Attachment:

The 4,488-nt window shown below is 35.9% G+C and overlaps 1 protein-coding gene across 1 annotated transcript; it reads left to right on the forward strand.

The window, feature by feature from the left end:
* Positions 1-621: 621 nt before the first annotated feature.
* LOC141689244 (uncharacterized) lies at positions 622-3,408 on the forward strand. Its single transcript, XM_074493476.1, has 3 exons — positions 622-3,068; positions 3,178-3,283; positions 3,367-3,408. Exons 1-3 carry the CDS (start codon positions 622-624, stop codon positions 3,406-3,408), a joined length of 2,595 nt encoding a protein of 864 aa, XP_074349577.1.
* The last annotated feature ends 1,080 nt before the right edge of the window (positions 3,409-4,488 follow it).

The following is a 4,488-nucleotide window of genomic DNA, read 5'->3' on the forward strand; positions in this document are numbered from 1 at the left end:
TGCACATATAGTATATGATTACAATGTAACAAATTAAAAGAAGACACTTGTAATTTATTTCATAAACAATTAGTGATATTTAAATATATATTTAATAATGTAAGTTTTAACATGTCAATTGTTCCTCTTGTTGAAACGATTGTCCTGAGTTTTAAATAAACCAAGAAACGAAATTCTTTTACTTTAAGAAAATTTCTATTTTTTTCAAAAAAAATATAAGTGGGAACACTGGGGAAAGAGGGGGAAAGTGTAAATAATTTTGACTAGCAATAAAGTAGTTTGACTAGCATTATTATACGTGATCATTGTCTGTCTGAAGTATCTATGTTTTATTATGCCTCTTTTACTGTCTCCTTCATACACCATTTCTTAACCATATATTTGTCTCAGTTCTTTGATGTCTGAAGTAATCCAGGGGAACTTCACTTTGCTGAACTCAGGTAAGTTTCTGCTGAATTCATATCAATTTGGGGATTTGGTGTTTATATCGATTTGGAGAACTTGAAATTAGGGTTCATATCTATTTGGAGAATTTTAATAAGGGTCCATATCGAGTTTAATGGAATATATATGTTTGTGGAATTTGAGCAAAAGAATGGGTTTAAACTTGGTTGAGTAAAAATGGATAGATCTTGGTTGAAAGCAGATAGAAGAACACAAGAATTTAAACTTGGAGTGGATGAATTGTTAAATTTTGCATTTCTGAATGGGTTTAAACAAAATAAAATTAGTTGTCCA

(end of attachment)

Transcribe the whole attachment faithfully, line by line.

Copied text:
The 4,488-nt window shown below is 35.9% G+C and overlaps 1 protein-coding gene across 1 annotated transcript; it reads left to right on the forward strand.

The window, feature by feature from the left end:
* Positions 1-621: 621 nt before the first annotated feature.
* LOC141689244 (uncharacterized) lies at positions 622-3,408 on the forward strand. Its single transcript, XM_074493476.1, has 3 exons — positions 622-3,068; positions 3,178-3,283; positions 3,367-3,408. Exons 1-3 carry the CDS (start codon positions 622-624, stop codon positions 3,406-3,408), a joined length of 2,595 nt encoding a protein of 864 aa, XP_074349577.1.
* The last annotated feature ends 1,080 nt before the right edge of the window (positions 3,409-4,488 follow it).

The following is a 4,488-nucleotide window of genomic DNA, read 5'->3' on the forward strand; positions in this document are numbered from 1 at the left end:
TGCACATATAGTATATGATTACAATGTAACAAATTAAAAGAAGACACTTGTAATTTATTTCATAAACAATTAGTGATATTTAAATATATATTTAATAATGTAAGTTTTAACATGTCAATTGTTCCTCTTGTTGAAACGATTGTCCTGAGTTTTAAATAAACCAAGAAACGAAATTCTTTTACTTTAAGAAAATTTCTATTTTTTTCAAAAAAAATATAAGTGGGAACACTGGGGAAAGAGGGGGAAAGTGTAAATAATTTTGACTAGCAATAAAGTAGTTTGACTAGCATTATTATACGTGATCATTGTCTGTCTGAAGTATCTATGTTTTATTATGCCTCTTTTACTGTCTCCTTCATACACCATTTCTTAACCATATATTTGTCTCAGTTCTTTGATGTCTGAAGTAATCCAGGGGAACTTCACTTTGCTGAACTCAGGTAAGTTTCTGCTGAATTCATATCAATTTGGGGATTTGGTGTTTATATCGATTTGGAGAACTTGAAATTAGGGTTCATATCTATTTGGAGAATTTTAATAAGGGTCCATATCGAGTTTAATGGAATATATATGTTTGTGGAATTTGAGCAAAAGAATGGGTTTAAACTTGGTTGAGTAAAAATGGATAGATCTTGGTTGAAAGCAGATAGAAGAACACAAGAATTTAAACTTGGAGTGGATGAATTGTTAAATTTTGCATTTCTGAATGGGTTTAAACAAAATAAAATTAGTTGTCCA